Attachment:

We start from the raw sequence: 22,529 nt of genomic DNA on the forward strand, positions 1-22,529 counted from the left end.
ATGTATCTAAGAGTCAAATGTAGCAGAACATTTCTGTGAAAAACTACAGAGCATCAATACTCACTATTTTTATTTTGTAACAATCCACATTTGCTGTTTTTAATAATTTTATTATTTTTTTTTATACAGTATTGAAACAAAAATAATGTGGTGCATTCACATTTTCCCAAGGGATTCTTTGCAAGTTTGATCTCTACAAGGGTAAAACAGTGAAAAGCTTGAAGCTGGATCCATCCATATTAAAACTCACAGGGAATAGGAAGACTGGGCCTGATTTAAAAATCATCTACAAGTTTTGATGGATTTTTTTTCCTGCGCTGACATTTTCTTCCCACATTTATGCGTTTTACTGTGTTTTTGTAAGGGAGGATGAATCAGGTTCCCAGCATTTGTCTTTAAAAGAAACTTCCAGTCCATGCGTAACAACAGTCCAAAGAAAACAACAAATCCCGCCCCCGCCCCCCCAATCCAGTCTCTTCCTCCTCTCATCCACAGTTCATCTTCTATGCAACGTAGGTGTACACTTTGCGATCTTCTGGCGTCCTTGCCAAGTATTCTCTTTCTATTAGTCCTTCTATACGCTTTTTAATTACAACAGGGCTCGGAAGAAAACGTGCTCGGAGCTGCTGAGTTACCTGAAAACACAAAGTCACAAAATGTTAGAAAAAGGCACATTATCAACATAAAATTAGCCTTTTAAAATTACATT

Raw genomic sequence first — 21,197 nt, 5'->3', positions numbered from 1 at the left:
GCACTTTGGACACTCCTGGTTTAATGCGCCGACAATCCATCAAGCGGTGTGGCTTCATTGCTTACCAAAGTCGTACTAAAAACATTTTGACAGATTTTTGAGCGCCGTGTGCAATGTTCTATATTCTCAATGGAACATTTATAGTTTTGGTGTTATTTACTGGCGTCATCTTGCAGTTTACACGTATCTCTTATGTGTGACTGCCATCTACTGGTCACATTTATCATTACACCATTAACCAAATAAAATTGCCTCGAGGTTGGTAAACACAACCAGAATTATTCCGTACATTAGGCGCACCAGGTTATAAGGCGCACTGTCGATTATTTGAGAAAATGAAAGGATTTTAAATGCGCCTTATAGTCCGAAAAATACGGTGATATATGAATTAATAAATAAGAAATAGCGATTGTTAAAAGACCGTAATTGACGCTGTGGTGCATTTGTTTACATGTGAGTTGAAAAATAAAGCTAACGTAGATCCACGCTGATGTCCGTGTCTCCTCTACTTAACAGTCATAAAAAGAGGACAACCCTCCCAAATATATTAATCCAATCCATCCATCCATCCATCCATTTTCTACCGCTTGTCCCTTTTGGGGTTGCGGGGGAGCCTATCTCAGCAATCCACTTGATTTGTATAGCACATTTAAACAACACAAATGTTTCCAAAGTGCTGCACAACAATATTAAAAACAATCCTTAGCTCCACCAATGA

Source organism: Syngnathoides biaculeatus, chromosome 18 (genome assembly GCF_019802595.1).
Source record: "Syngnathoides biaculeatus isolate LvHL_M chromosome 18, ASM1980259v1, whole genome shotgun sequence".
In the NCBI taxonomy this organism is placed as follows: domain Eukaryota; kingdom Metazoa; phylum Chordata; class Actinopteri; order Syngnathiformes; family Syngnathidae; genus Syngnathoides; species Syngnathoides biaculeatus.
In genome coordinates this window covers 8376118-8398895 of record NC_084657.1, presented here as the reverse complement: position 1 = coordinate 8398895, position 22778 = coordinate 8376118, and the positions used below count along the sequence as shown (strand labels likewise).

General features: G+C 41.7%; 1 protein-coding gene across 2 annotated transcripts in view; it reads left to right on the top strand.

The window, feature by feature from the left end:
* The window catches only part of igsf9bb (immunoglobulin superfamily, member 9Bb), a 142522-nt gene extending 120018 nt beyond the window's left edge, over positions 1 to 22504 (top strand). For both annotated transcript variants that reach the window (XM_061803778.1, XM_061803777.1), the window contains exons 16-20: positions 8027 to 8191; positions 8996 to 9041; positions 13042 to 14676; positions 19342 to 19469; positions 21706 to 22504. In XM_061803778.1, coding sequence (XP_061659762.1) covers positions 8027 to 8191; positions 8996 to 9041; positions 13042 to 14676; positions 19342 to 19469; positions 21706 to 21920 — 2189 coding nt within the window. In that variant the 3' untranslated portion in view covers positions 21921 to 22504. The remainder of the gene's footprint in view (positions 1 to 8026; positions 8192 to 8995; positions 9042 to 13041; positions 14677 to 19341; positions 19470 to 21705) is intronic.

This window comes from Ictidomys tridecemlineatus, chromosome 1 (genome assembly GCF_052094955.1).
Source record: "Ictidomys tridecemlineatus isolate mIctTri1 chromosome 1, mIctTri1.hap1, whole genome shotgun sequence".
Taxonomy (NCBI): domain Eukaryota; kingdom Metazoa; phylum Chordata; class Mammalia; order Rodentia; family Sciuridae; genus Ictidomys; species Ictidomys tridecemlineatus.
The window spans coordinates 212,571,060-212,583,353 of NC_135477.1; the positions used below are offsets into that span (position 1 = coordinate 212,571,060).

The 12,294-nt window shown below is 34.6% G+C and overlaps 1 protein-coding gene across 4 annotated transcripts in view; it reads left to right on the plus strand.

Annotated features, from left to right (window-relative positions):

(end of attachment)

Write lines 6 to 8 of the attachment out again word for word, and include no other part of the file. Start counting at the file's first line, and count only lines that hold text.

Source record: "Syngnathoides biaculeatus isolate LvHL_M chromosome 18, ASM1980259v1, whole genome shotgun sequence".
In the NCBI taxonomy this organism is placed as follows: domain Eukaryota; kingdom Metazoa; phylum Chordata; class Actinopteri; order Syngnathiformes; family Syngnathidae; genus Syngnathoides; species Syngnathoides biaculeatus.
In genome coordinates this window covers 8376118-8398895 of record NC_084657.1, presented here as the reverse complement: position 1 = coordinate 8398895, position 22778 = coordinate 8376118, and the positions used below count along the sequence as shown (strand labels likewise).